Select language:

Russian costumes and handicrafts presented at international festival in Malaysia

 / Главная / Russkiy Mir Foundation / News / Russian costumes and handicrafts presented at international festival in Malaysia

Russian costumes and handicrafts presented at international festival in Malaysia


Photo credit:

Traditional Russian crafts and Russian costumes could be seen at the annual International Festival of Youth, Culture and Art in Malaysia.

The Russian booth at the festival fair was presented by the Russian Center for Science and Culture (RCSC) in Kuala Lumpur, which became a partner of the festival, Rossotrudnichestvo reports on its website.

Russian compatriots and pupils of RCSC participated in creative dance, vocal and other contests.

The RCSC teacher Tatyana Gunar became a member of the jury of dance competitions. Over a thousand people participated in the festival's events, and more than a hundred exhibitions of arts and crafts opened as part of the program, master classes and seminars took place as well.

The festival organizers handed over a letter to the RCSC representatives in gratitude for their participation, support and assistance in organizing the festival, which has become an important event in the cultural life of Malaysia. The document also noted the contribution of the RCSC to the cultural development of the country.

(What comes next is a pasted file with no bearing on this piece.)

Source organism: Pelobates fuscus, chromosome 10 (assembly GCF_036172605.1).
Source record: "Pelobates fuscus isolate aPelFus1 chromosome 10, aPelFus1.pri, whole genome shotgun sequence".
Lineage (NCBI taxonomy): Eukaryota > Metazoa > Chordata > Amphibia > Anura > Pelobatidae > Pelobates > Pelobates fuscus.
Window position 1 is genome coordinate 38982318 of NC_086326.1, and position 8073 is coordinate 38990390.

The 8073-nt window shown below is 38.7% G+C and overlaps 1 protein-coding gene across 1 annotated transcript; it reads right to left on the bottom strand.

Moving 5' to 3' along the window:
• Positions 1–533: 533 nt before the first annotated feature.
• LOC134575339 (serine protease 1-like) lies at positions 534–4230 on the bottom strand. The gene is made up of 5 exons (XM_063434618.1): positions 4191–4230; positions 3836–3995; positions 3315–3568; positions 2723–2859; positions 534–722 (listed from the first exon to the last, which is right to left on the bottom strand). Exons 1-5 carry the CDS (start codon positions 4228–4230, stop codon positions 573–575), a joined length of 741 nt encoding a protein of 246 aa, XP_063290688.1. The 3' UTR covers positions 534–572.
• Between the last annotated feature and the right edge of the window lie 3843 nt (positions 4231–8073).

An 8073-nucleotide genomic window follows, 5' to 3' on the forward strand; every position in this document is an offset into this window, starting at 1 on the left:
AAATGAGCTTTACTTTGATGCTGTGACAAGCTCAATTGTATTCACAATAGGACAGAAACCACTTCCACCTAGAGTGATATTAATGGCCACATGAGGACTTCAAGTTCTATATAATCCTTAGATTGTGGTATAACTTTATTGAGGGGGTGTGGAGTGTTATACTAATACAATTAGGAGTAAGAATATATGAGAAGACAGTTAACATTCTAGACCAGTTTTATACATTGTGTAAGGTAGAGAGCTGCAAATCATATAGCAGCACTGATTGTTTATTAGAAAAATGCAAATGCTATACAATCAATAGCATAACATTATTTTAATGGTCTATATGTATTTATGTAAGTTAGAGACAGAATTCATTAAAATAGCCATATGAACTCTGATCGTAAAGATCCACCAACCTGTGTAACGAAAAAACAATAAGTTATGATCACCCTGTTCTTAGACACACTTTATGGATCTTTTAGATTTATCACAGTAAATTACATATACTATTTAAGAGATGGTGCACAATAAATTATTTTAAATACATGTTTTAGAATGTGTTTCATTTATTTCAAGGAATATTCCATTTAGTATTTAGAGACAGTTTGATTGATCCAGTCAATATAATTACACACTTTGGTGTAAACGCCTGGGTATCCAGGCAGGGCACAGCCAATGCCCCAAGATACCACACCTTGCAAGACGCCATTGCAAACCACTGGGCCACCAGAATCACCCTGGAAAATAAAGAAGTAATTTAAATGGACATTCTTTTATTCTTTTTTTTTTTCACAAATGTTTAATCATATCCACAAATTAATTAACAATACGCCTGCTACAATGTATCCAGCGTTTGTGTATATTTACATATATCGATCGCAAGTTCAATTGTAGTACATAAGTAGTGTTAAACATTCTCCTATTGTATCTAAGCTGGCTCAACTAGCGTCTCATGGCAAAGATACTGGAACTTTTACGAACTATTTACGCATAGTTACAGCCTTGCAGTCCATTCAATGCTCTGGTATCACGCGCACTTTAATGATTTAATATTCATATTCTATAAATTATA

Russkiy Mir

News by subject


The Shtandart, a historical frigate built based on drawings designed 300 years ago, celebrated its 20th anniversary. It is the replica of the first naval frigate built by Peter the Great in Baltics in 1703. The replica frigate was put afloat with all the honors and celebrations in September 1999. The ceremony was held on Orlovskaya embankment, St. Petersburg, in presence of more than 40 thousand people. Over the 20-year period the Shtandart has traveled 167 thousand nautical miles, visited 127 ports in 17 countries; it has been featured in a dozen films and dressed up in scarlet sails for the famous Alumni Festival held in St. Petersburg.
Vladimir Menshov, the maker of such iconic movies as Moscow Does Not Believe in Tears and Love and Dove, turns 80 on September 17. His life is an example of a remarkably successful creative and personal destiny. It's no coincidence that this year 900 people attempted to win admission to his workshop at the Gerasimov Institute of Cinematography (aka VGIK), while enrolment is set to 30. Menshov is known as a very principled person; and he teaches his students the same thing - only a powerful person can create a truly serious film.